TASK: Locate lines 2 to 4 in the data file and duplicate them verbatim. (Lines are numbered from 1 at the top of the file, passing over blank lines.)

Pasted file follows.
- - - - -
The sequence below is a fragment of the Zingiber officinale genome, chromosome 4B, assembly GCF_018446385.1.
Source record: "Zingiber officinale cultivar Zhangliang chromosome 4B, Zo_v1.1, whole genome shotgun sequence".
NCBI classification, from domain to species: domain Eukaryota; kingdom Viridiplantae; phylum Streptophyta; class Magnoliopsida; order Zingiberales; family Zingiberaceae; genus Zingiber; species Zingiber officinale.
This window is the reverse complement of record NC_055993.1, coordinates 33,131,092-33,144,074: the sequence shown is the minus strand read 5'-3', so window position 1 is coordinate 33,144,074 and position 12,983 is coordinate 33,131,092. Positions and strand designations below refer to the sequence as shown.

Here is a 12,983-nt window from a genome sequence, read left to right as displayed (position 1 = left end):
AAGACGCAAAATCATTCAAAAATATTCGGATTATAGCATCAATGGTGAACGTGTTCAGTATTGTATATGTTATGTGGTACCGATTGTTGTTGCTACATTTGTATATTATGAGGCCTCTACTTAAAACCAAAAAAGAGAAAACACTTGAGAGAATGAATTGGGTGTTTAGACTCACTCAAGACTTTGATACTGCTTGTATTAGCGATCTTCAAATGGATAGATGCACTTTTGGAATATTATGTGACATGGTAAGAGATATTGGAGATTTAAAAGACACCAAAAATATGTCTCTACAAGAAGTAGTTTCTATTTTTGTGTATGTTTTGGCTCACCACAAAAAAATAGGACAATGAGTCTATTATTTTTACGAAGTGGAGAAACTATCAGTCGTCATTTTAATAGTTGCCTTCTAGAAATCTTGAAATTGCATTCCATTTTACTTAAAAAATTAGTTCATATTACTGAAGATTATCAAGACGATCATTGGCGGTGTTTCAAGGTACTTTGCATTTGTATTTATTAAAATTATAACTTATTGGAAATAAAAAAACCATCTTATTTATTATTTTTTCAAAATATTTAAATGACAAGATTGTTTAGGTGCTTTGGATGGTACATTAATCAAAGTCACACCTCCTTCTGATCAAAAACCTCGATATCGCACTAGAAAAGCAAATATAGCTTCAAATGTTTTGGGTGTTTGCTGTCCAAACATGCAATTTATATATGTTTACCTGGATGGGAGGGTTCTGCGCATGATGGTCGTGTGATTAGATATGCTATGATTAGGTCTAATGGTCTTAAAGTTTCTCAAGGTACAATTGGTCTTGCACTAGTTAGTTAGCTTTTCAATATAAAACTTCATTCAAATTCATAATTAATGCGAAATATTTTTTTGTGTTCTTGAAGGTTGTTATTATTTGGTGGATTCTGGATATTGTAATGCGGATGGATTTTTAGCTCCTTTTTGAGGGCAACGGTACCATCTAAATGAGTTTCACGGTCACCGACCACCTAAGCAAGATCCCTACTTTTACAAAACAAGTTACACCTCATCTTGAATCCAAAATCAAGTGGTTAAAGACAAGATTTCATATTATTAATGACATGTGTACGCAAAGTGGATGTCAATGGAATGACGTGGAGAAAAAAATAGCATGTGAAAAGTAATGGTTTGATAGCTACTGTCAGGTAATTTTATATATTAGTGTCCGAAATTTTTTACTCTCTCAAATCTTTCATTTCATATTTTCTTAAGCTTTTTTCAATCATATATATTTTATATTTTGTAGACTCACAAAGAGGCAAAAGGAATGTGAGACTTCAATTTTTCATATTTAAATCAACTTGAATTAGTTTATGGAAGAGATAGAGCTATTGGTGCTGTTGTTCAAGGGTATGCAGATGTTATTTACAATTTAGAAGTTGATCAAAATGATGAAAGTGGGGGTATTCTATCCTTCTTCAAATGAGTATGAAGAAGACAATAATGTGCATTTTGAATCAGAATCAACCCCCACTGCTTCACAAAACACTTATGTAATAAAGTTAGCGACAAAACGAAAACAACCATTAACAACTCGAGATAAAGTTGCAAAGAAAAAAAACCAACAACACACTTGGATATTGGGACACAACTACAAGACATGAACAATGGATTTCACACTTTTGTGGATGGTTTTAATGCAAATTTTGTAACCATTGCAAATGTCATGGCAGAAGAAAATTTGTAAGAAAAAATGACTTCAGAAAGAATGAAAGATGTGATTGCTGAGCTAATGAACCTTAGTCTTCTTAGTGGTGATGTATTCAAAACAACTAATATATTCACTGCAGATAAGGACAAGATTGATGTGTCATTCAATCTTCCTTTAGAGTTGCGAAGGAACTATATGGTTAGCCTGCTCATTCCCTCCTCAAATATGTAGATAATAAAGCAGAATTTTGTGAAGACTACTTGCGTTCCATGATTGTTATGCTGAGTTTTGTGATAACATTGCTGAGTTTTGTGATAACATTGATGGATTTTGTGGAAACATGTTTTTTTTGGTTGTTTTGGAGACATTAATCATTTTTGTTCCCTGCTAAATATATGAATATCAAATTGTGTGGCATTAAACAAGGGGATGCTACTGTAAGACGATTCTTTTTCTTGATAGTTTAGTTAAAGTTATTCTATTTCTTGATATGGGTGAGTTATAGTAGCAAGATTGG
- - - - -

Source record: "Zingiber officinale cultivar Zhangliang chromosome 4B, Zo_v1.1, whole genome shotgun sequence".
NCBI classification, from domain to species: domain Eukaryota; kingdom Viridiplantae; phylum Streptophyta; class Magnoliopsida; order Zingiberales; family Zingiberaceae; genus Zingiber; species Zingiber officinale.
This window is the reverse complement of record NC_055993.1, coordinates 33,131,092-33,144,074: the sequence shown is the minus strand read 5'-3', so window position 1 is coordinate 33,144,074 and position 12,983 is coordinate 33,131,092. Positions and strand designations below refer to the sequence as shown.